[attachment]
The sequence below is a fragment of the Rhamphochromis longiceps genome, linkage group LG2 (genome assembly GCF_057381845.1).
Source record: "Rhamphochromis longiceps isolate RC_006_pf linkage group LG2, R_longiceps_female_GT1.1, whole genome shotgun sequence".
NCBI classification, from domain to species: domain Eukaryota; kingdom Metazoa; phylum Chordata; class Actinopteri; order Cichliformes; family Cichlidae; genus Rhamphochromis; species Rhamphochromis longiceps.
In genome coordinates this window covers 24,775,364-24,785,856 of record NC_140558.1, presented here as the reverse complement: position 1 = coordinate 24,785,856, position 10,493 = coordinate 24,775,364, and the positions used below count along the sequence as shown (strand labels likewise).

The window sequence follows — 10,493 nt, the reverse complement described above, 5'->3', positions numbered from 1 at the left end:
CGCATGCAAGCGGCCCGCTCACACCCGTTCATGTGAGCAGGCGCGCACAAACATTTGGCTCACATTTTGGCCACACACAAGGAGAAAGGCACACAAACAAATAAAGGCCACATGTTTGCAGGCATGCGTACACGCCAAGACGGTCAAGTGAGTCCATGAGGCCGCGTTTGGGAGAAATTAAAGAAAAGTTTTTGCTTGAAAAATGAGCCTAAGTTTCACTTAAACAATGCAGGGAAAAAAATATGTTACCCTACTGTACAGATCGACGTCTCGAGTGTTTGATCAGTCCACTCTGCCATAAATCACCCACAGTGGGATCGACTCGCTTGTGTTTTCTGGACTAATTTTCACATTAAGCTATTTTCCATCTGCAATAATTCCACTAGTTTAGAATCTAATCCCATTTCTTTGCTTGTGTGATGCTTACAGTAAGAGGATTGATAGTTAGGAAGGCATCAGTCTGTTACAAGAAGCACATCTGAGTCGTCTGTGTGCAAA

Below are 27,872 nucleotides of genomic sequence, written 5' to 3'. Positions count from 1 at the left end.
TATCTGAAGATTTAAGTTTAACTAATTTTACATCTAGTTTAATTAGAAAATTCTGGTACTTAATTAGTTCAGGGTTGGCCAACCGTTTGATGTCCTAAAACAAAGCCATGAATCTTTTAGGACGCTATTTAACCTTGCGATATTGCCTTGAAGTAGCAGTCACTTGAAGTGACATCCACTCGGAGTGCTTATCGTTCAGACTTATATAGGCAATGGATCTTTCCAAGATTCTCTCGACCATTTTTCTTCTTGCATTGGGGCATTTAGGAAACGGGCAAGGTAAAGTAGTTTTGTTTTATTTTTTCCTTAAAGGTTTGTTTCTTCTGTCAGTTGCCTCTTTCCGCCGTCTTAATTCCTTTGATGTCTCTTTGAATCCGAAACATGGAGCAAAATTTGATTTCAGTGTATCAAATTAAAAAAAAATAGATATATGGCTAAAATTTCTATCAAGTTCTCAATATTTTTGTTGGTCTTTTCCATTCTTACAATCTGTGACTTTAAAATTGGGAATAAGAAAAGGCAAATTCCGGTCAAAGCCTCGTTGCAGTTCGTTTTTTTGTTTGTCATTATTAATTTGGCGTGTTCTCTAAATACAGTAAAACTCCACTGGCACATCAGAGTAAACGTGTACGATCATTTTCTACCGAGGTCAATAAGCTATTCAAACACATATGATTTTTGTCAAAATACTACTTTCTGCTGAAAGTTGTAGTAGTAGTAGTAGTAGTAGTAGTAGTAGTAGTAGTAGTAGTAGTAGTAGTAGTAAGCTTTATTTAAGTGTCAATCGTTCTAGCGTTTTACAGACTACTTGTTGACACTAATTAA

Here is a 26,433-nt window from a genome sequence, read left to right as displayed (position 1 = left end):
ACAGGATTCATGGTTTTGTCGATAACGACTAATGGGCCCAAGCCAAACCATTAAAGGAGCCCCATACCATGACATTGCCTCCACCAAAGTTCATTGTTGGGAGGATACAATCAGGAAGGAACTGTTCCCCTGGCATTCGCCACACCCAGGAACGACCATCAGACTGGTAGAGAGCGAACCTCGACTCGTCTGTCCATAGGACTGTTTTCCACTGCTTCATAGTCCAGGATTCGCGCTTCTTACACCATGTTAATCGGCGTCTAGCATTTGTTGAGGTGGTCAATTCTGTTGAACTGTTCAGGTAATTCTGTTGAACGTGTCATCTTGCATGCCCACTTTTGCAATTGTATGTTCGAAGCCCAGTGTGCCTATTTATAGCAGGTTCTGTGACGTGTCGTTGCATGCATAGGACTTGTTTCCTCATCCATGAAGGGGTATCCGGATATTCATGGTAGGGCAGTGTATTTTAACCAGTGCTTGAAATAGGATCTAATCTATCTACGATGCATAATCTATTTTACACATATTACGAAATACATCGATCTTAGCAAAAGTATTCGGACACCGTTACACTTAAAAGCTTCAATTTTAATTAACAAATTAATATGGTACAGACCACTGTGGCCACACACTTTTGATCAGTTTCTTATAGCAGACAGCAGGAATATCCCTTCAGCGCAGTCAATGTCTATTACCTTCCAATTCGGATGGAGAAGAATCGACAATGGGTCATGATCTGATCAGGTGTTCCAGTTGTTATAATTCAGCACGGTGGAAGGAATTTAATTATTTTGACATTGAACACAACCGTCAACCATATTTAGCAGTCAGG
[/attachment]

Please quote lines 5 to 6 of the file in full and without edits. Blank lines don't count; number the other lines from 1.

The window sequence follows — 10,493 nt, the reverse complement described above, 5'->3', positions numbered from 1 at the left end:
CGCATGCAAGCGGCCCGCTCACACCCGTTCATGTGAGCAGGCGCGCACAAACATTTGGCTCACATTTTGGCCACACACAAGGAGAAAGGCACACAAACAAATAAAGGCCACATGTTTGCAGGCATGCGTACACGCCAAGACGGTCAAGTGAGTCCATGAGGCCGCGTTTGGGAGAAATTAAAGAAAAGTTTTTGCTTGAAAAATGAGCCTAAGTTTCACTTAAACAATGCAGGGAAAAAAATATGTTACCCTACTGTACAGATCGACGTCTCGAGTGTTTGATCAGTCCACTCTGCCATAAATCACCCACAGTGGGATCGACTCGCTTGTGTTTTCTGGACTAATTTTCACATTAAGCTATTTTCCATCTGCAATAATTCCACTAGTTTAGAATCTAATCCCATTTCTTTGCTTGTGTGATGCTTACAGTAAGAGGATTGATAGTTAGGAAGGCATCAGTCTGTTACAAGAAGCACATCTGAGTCGTCTGTGTGCAAA